However, all of this comes after Microsoft decided to remove the 12 month and 24 month subscription options from the Microsoft Store last summer. Up until that point the 12 month Xbox Live Gold subscription cost $59.99. Now, just half a year later, Microsoft will charge the same $59.99 for a 6 month subscription. They’ve effectively doubled the price for a large number of their users – as a get out, you can still pick up 12 month subscriptions at retail, but these could quite easily disappear.

That’s especially galling when PlayStation Plus is still 1 month for $9.99, 3 months for $24.99 and 12 months for $59.99, offering an equivalent online service and arguably featuring better, more valuable selections of free games each month.

Of course, this is all a push to get more people to upsell to Xbox Game Pass Ultimate, which bundles in a large library of games together with online multiplayer for $14.99 per month – without multi-month discount bundles. You can still do a straight upgrade  from Live Gold to Game Pass Ultimate, converting an existing subscription 1:1 when signing up for Ultimate, with a limit of up to 3 years. It’s a mightily appealing option, but then that’s why Microsoft are being so aggressive with the price of Gold.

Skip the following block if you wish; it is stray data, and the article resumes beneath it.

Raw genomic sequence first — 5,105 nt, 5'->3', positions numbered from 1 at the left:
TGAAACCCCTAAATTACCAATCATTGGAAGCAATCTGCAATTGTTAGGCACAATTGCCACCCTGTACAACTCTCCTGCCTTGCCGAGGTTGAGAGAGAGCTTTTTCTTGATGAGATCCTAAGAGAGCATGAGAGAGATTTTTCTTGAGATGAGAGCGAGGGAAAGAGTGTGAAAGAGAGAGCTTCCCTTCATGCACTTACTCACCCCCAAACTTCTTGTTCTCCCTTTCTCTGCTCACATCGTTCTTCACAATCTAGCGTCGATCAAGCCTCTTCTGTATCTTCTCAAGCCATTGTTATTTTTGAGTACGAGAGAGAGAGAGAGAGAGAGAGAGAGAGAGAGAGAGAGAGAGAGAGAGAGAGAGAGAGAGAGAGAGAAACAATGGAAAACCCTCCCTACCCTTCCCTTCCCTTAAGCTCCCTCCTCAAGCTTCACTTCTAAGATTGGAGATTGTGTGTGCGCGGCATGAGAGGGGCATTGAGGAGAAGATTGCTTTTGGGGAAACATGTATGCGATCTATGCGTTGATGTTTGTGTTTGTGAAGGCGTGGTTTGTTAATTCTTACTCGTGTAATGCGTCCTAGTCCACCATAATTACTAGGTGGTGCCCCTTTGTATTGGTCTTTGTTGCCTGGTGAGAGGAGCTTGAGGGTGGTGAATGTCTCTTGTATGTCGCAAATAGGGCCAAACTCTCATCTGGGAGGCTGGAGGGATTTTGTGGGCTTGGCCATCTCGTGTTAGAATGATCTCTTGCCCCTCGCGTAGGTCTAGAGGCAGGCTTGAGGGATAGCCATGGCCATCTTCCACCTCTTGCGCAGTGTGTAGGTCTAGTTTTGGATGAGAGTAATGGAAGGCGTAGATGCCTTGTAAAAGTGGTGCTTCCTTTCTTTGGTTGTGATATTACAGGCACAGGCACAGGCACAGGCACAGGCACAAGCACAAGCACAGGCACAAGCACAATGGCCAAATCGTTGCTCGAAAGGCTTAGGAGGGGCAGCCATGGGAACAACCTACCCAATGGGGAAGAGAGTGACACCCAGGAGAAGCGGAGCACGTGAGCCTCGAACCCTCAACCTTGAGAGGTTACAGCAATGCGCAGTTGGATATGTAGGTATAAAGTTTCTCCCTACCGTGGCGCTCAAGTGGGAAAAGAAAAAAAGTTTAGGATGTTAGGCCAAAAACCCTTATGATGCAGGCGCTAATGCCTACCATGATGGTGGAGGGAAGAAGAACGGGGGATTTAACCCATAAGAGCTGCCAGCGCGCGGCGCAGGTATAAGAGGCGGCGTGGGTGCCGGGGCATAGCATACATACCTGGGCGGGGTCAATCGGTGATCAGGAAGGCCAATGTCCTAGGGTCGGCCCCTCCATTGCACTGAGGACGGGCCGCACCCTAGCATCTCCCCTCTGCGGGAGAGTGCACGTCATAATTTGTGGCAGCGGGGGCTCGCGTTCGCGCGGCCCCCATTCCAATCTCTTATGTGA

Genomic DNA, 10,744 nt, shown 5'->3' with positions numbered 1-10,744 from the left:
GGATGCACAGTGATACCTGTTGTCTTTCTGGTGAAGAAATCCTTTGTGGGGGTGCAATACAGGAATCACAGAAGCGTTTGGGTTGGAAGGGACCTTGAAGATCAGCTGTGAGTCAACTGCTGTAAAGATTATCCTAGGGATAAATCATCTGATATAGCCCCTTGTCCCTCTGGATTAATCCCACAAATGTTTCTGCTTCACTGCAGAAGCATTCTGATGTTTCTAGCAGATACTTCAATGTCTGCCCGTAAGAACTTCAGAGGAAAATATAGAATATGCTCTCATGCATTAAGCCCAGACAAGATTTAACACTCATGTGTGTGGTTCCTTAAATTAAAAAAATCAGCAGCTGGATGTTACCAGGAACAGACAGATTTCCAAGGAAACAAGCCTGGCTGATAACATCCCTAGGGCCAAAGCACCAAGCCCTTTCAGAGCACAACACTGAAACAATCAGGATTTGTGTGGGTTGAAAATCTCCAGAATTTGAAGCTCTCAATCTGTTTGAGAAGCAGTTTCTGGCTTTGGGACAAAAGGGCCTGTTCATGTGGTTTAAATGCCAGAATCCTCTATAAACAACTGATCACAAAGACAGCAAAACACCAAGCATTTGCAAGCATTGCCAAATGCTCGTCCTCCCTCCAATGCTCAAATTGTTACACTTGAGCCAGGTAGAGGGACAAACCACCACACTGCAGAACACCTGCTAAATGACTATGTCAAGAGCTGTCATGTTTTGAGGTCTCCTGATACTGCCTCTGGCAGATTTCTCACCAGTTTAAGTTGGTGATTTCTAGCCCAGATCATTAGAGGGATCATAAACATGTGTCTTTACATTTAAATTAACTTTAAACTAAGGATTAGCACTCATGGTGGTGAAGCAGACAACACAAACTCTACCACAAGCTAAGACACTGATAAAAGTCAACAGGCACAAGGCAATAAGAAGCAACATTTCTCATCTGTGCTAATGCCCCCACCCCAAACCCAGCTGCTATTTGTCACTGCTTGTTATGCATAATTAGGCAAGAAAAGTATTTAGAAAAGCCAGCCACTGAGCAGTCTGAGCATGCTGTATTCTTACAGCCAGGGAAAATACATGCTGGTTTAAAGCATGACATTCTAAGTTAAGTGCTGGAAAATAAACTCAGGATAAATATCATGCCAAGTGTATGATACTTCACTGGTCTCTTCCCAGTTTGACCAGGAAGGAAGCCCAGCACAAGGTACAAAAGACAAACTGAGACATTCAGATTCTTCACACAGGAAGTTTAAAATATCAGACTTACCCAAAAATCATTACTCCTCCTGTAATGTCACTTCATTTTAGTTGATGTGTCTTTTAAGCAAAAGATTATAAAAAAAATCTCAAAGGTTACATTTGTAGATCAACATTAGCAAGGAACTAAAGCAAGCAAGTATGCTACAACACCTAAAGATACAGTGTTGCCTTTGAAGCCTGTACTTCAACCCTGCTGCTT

While Game Pass is often touted as being a fantastic deal for gamers, we’ve also got to be plain and to the point about the other half of Microsoft’s business: Xbox Live Gold is now a very bad deal.

Source: Xbox

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  1. Not a good move when your competitor is so much cheaper. I’ve gotten into a routine of only renewing when it’s a discounted offer. Once it runs out I concentrate on my single player backlog until I get a offer again. Got 3 months of gold & game pass for £1 last time. Game pass is great value but I’ve got to the point that there’s never enough time to play the games available.

  2. So with MS, for $120 a year, you get to play online and have a selection of whatever they can get their hands on cheaply each month.

    And with Sony, you could get PS+ (with a better selection of games, including PS5 games) and PS Now (with more games than you could ever play) for the same price?

    Or you could go for the full Game Pass for $180 a year? And still end up with less games. (Ok, still more than you could play, I guess)

    All Sony need to do now is not put their prices up. And possibly actually make some PS5s.

  3. Wow, did not expect that at all, unless the offering is about to improve with something, as you say it does not compare well to PS+ at all

  4. MS has changed their mind!!!!
    Good news to Xbox owners :)

    • Yeah, it’s great that MS are listening to their fans.

      • Forgive me for being a bit cynical, but maybe their ‘listening’ was all a big ploy to begin with?

        Announce a price rise (which obviously will kick up a fuss) with the intention of never following through to win the ‘Microsoft listens to its customers’ card, perhaps. What’s the saying; no publicity is bad publicity?

  5. So they create a bunch of bad publicity, trend on Twitter only to use this free publicity to ease restrictions on f2p. Mnnnn, set up much?